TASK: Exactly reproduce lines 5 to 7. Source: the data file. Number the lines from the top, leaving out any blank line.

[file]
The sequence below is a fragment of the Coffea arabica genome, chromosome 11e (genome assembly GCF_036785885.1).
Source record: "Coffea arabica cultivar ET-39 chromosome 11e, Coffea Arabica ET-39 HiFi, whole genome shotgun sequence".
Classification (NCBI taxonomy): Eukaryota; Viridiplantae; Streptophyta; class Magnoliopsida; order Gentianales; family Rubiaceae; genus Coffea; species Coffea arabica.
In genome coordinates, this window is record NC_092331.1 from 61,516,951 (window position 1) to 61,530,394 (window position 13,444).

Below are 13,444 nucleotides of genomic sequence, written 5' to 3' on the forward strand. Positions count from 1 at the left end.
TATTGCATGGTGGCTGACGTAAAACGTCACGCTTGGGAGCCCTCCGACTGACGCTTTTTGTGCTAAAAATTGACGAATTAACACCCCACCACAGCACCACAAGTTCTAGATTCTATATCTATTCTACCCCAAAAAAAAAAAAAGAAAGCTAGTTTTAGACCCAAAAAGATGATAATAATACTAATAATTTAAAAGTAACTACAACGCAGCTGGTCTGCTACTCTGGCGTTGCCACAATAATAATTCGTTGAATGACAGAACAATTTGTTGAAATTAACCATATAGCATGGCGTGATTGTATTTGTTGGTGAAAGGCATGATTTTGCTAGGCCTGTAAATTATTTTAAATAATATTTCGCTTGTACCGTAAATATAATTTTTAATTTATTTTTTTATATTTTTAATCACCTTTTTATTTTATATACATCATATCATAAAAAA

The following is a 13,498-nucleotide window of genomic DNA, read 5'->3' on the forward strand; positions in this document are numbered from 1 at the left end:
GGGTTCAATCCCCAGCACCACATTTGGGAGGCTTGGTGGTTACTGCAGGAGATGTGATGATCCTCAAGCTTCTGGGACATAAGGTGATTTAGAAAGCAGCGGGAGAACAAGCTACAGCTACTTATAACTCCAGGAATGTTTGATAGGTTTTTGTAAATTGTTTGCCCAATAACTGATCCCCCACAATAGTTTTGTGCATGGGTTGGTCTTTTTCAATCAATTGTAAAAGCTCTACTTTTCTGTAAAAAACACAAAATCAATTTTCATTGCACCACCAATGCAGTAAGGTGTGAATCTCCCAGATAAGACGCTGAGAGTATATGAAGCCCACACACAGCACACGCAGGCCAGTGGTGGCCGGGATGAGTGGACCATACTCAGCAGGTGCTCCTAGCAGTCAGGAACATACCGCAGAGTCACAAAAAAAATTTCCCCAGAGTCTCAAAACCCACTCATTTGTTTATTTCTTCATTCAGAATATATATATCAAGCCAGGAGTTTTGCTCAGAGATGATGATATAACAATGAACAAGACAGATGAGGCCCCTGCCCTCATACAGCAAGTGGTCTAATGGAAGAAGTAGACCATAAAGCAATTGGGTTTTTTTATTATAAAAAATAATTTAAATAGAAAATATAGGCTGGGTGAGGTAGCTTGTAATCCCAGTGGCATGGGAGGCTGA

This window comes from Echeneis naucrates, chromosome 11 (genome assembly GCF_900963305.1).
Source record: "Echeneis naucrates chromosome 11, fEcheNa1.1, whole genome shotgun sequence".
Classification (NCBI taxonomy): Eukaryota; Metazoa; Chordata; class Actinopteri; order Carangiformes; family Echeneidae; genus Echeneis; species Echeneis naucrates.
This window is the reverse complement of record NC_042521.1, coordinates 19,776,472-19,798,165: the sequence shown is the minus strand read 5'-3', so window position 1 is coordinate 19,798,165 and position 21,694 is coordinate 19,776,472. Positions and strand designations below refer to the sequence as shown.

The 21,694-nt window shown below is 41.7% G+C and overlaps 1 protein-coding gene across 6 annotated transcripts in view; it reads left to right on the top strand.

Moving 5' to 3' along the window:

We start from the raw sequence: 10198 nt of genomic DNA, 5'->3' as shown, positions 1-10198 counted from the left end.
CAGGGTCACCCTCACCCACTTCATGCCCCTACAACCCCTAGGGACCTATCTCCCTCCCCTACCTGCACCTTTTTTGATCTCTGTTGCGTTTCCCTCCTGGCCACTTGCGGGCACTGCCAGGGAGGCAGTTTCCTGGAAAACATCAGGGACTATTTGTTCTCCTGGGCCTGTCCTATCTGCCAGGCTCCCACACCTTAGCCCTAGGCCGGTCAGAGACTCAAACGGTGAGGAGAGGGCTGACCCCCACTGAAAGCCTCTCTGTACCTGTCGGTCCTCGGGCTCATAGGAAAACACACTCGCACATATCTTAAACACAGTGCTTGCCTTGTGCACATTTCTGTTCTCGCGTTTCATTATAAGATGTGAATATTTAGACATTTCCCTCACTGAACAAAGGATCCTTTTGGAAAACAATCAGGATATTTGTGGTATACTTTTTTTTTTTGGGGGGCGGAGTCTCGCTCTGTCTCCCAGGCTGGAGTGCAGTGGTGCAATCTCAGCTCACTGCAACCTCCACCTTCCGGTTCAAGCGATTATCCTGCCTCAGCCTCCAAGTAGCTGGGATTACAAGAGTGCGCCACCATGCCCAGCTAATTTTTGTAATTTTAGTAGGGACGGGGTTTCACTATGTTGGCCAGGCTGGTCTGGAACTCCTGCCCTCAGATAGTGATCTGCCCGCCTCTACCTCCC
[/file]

Below are 13,444 nucleotides of genomic sequence, written 5' to 3' on the forward strand. Positions count from 1 at the left end.
TATTGCATGGTGGCTGACGTAAAACGTCACGCTTGGGAGCCCTCCGACTGACGCTTTTTGTGCTAAAAATTGACGAATTAACACCCCACCACAGCACCACAAGTTCTAGATTCTATATCTATTCTACCCCAAAAAAAAAAAAAGAAAGCTAGTTTTAGACCCAAAAAGATGATAATAATACTAATAATTTAAAAGTAACTACAACGCAGCTGGTCTGCTACTCTGGCGTTGCCACAATAATAATTCGTTGAATGACAGAACAATTTGTTGAAATTAACCATATAGCATGGCGTGATTGTATTTGTTGGTGAAAGGCATGATTTTGCTAGGCCTGTAAATTATTTTAAATAATATTTCGCTTGTACCGTAAATATAATTTTTAATTTATTTTTTTATATTTTTAATCACCTTTTTATTTTATATACATCATATCATAAAAAA

The following is a 13,498-nucleotide window of genomic DNA, read 5'->3' on the forward strand; positions in this document are numbered from 1 at the left end: